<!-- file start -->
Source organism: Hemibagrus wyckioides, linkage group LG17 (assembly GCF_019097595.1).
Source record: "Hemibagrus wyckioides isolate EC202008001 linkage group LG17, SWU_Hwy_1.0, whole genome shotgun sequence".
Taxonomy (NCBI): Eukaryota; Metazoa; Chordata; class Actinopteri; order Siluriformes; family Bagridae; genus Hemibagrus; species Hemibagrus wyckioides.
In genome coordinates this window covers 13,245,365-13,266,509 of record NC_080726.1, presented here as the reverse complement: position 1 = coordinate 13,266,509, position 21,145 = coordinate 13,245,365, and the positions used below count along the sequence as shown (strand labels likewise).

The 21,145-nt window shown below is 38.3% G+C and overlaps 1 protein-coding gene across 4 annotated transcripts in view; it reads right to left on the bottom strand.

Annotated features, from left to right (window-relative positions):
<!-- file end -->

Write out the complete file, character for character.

Source organism: Hemibagrus wyckioides, linkage group LG17 (assembly GCF_019097595.1).
Source record: "Hemibagrus wyckioides isolate EC202008001 linkage group LG17, SWU_Hwy_1.0, whole genome shotgun sequence".
Taxonomy (NCBI): Eukaryota; Metazoa; Chordata; class Actinopteri; order Siluriformes; family Bagridae; genus Hemibagrus; species Hemibagrus wyckioides.
In genome coordinates this window covers 13,245,365-13,266,509 of record NC_080726.1, presented here as the reverse complement: position 1 = coordinate 13,266,509, position 21,145 = coordinate 13,245,365, and the positions used below count along the sequence as shown (strand labels likewise).

The 21,145-nt window shown below is 38.3% G+C and overlaps 1 protein-coding gene across 4 annotated transcripts in view; it reads right to left on the bottom strand.

Annotated features, from left to right (window-relative positions):